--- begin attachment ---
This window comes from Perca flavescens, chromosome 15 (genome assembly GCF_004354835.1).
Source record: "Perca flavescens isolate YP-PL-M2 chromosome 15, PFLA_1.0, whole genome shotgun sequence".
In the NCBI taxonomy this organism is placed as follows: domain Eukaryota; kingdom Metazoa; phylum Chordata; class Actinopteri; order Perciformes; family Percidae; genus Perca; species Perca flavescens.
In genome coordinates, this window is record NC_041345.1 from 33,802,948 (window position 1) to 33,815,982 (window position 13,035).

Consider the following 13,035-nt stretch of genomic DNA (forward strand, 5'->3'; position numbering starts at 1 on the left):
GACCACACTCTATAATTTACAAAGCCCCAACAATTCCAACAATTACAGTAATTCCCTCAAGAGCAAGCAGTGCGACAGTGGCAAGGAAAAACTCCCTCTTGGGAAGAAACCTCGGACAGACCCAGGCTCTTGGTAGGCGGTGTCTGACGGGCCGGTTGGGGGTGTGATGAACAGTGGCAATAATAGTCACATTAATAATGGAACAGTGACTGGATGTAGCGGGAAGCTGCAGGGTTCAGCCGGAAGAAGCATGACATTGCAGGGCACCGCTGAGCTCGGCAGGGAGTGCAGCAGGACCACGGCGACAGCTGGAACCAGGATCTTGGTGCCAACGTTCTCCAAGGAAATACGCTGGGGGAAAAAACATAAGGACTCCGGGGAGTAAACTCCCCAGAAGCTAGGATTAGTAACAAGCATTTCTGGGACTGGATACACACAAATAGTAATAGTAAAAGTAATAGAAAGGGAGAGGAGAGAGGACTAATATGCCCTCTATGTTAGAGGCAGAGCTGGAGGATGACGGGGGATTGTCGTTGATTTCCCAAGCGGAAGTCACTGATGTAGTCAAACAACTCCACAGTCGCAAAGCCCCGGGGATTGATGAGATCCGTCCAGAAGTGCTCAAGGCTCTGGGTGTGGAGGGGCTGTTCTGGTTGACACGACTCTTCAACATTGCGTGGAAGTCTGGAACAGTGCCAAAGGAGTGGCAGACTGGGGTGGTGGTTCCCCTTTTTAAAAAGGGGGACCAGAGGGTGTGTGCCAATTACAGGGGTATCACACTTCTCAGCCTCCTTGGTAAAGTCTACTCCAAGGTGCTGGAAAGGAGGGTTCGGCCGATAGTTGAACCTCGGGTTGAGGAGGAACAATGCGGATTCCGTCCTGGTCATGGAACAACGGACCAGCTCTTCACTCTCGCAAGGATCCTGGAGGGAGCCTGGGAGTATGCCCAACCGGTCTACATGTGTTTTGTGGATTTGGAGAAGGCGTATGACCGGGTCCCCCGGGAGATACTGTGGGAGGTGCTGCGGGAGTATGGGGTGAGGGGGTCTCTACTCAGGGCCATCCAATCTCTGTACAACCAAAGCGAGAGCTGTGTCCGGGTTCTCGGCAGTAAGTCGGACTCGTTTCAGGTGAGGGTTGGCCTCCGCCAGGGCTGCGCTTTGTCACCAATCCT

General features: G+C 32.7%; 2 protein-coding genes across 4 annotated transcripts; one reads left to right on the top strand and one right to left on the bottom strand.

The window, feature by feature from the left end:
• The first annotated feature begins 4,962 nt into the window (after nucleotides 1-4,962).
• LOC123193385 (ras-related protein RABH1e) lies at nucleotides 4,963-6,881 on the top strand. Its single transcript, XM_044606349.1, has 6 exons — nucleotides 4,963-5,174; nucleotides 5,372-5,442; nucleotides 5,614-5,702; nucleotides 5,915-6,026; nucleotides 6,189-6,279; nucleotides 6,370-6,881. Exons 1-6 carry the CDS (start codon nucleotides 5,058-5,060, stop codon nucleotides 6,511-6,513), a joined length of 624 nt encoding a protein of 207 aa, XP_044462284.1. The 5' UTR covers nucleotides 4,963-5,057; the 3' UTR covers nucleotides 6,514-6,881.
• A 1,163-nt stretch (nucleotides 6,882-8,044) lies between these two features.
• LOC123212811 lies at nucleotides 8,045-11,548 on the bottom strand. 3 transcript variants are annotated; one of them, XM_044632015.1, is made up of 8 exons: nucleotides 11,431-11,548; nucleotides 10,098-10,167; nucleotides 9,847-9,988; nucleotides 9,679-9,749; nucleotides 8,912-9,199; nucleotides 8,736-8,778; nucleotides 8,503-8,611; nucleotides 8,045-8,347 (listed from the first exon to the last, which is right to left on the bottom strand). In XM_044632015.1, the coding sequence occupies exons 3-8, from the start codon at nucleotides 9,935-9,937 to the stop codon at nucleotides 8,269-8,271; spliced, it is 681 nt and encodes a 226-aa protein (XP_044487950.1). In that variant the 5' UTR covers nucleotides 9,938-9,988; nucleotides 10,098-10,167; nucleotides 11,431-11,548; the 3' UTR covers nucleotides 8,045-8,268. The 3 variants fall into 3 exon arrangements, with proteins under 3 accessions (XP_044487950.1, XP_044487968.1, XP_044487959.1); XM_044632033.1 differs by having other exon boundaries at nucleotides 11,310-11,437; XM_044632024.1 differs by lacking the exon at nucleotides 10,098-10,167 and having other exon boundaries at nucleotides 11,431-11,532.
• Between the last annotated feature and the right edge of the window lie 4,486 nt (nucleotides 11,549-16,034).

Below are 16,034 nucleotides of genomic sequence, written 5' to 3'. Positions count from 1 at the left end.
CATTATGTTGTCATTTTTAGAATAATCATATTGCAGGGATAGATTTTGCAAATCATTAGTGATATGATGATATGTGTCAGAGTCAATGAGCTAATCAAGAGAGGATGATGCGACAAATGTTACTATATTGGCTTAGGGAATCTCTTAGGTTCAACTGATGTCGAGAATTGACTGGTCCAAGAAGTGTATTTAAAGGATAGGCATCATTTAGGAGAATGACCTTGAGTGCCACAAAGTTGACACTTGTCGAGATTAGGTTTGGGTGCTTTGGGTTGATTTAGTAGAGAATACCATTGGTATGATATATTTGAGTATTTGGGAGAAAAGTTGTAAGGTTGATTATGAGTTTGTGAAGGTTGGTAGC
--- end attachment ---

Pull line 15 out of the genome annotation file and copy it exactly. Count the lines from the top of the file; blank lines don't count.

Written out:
CATTATGTTGTCATTTTTAGAATAATCATATTGCAGGGATAGATTTTGCAAATCATTAGTGATATGATGATATGTGTCAGAGTCAATGAGCTAATCAAGAGAGGATGATGCGACAAATGTTACTATATTGGCTTAGGGAATCTCTTAGGTTCAACTGATGTCGAGAATTGACTGGTCCAAGAAGTGTATTTAAAGGATAGGCATCATTTAGGAGAATGACCTTGAGTGCCACAAAGTTGACACTTGTCGAGATTAGGTTTGGGTGCTTTGGGTTGATTTAGTAGAGAATACCATTGGTATGATATATTTGAGTATTTGGGAGAAAAGTTGTAAGGTTGATTATGAGTTTGTGAAGGTTGGTAGC